It’s the dawn of a new era for a set of networking protocols known as universal plug and play (UPnN) and Internet of Things plug and play.
The Internet of Things (IoT) is described by Wikipedia as “the network of devices, vehicles, and home appliances that contain electronics, software, actuators, and connectivity which allows these things to connect, interact and exchange data.”
IoT devices utilize Internet connectivity with embedded technology that allows them to be controlled remotely through computer interfaces. With little to no serious security protection consideration given to this industry, security breaches of such devices have reached headline heights. Risk assessment and protection for companies and your home are critical.
In a Forbes article on merging IoT and blockchain, Imad Labbadi, a leading expert on IoT security and CEO of VeCap states, “There is insufficient protection. Several devices from well-known companies and other vendors have serious breaches in their security systems: insufficient encryption, weak authentication requirements—for example, auto-login, possibility of external connections via VPN. All it takes is one unprotected device to compromise the security of your smart system or smart home. Hackers only need to find that one breaking point to bring down the whole network.”
Security Breaches in Unthinkable Places
Cyber criminals earlier this year hacked a casino by accessing an underwater Internet-connected thermostat located in the lobby aquarium. The cyber breach allowed backdoor access to the casino’s network and ultimately resulted in the breach of their high-roller gambler database. The story went viral and sent chills up and down the spines of those of us in the corporate IT cyber security world.
These devices are showing up more frequently in commercial business as well as at home. The following is a partial list IoT devices that can be security risks. Unfortunately, this list is continually growing, as it seems many manufacturers are sacrificing security for functionality.
A Gartner report last year pointed out the fact that IoT security has “its own unique contexts specific to the vertical.” The fact that there are no universal protocols has resulted in fragmented approaches to security with no true end-to-end secure solution.
Web interfaces built into many IoT devices allow users access to various functions. What is one of the most alluring features of the technology also opens the door to cyber criminals with unauthorized access to the device. Cross-site scripting (XSS), weak credential input, SQL scripting, and user enumeration are a few weak points to consider when accessing specific security vulnerabilities.
Ransomware has spawned a new industry of cyber crime in the IoT space as well and has even made “cyber crime as a service” an actuality. According to an article on security intelligence from IBM, potential hackers with little to no experience have rented ransomware and ransomware delivery systems, causing an unprecedented rise in attacks. Hackers have developed creative ways to hijack IoT devices and demand a ransom, typically in the form of bitcoin. What’s the lowest hanging fruit here? Many devices expose the passwords embedded in the configuration files.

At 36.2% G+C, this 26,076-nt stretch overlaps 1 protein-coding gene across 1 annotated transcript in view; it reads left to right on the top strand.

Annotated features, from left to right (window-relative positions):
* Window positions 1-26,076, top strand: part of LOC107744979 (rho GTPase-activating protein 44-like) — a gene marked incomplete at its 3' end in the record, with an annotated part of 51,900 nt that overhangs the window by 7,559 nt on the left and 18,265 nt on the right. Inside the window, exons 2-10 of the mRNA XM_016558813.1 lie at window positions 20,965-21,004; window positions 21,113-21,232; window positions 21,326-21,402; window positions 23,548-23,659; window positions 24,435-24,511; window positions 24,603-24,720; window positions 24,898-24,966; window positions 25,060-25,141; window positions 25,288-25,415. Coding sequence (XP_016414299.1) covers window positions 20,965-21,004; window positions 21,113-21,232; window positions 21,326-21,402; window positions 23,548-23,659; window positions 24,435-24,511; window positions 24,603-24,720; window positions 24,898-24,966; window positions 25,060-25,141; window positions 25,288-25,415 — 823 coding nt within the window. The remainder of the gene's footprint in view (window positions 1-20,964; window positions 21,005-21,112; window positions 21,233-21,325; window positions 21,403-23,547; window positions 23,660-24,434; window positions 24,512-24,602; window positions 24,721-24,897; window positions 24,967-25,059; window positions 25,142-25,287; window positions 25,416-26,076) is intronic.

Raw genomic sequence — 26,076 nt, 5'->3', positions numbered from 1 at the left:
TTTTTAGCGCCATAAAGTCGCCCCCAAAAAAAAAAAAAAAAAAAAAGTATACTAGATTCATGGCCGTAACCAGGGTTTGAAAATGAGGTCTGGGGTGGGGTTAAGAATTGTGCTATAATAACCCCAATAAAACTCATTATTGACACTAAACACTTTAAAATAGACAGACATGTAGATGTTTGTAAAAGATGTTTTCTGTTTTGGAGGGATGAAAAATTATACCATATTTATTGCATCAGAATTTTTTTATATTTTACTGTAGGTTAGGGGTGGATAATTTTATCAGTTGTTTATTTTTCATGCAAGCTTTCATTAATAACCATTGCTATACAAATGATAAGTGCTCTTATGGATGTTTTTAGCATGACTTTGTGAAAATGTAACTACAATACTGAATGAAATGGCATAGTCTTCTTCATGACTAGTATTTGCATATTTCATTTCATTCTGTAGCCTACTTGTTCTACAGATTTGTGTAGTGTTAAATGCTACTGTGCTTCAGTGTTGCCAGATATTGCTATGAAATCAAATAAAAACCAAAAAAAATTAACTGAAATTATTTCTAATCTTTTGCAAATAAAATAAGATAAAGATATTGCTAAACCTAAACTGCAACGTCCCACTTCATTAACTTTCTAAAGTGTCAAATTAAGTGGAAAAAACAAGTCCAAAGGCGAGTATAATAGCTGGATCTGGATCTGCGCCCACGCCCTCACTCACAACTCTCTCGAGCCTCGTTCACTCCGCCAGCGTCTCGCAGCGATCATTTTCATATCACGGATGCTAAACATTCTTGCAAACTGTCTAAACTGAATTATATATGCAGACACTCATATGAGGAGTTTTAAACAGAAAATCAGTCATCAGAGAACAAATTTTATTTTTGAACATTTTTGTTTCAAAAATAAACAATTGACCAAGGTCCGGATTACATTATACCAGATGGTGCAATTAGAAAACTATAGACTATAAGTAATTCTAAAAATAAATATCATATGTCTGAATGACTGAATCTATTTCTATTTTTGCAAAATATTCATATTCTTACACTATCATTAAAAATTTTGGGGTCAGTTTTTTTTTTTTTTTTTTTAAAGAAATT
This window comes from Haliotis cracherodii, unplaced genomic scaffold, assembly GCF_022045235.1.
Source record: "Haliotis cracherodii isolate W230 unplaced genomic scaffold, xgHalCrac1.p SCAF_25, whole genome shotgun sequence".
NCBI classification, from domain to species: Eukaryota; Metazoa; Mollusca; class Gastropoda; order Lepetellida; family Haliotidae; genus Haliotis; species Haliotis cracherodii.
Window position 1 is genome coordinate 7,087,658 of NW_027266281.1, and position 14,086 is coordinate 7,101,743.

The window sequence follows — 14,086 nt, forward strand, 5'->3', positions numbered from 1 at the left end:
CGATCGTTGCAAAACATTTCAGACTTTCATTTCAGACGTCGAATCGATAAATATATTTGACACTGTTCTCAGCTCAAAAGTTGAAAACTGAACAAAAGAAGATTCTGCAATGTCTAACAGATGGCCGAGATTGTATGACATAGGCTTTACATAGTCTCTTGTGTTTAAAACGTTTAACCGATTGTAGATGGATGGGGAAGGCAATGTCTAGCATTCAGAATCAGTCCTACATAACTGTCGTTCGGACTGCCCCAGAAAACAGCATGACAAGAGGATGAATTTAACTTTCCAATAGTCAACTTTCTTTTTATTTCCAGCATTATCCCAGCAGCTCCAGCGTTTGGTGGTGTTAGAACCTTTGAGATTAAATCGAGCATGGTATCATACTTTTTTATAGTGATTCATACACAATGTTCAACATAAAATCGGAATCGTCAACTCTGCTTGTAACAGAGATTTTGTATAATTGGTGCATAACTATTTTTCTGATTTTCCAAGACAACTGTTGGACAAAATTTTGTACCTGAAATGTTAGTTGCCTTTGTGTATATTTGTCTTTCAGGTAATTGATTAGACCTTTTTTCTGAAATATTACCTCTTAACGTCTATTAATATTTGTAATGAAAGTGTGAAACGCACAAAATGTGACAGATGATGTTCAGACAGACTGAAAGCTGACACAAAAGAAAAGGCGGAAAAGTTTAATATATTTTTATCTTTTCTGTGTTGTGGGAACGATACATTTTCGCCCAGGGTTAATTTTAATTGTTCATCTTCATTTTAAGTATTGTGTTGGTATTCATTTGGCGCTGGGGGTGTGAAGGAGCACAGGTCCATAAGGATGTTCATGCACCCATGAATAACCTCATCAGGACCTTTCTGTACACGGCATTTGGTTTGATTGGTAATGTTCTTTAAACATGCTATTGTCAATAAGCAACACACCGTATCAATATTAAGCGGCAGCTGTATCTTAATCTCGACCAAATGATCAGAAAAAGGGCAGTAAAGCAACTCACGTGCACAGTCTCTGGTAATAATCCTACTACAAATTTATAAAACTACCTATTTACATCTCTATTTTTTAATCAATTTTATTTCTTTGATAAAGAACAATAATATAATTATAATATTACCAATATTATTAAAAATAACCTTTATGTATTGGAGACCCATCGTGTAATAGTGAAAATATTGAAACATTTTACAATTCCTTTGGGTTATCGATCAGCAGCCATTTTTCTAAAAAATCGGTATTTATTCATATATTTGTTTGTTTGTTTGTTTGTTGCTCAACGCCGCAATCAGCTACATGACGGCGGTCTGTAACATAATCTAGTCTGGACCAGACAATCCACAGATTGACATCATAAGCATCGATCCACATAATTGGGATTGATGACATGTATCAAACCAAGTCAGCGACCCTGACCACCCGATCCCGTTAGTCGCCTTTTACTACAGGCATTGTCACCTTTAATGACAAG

Ransomware May Affect IoT Devices
The now famous WannaCry ransomware that affected over 55 traffic cameras in Victoria, Australia, disrupted the British National Health Service along with several other organizations in May of last year according to an article in The Guardian. The aggressive attack, thought to be the largest ransomware attack in history, affected over 200,000 systems worldwide and continues to remain a threat. The Microsoft Server Message Block (SMB) v 1.0 protocol was targeted. Microsoft released a patch for supported operating systems, but older legacy systems remained vulnerable. In the wake of the attack, Microsoft released an emergency patch for unsupported operating systems. Although this was not a direct IoT hardware threat, the potential is there to affect and infect all devices with a user interface.
IoT Devices Used in DDOS Attacks
In October of 2016, the Mirai IoT botnet attack disrupted much of the Internet on the U.S. Coast with a large-scale distributed denial of service (DDoS) attack. Without going into too much detail, a botnet is simply a network of compromised computers connected via the Internet and used for malicious purposes. The bots form a network controlled by a third party who then transmits malware or spam or launches some form of attack. Mirai specifically targeted the unprotected IoT devices by finding a “back door” opening within the Telnet ports. They then used a combination of known default passwords to hijack devices and form an army of cameras and routers. At its peak, Mirai infected over 600,000 vulnerable IoT devices. The Mirai code was released into the wilds of the Internet and is available for anyone to try their hand at it. Any smart Internet-connected device is at risk.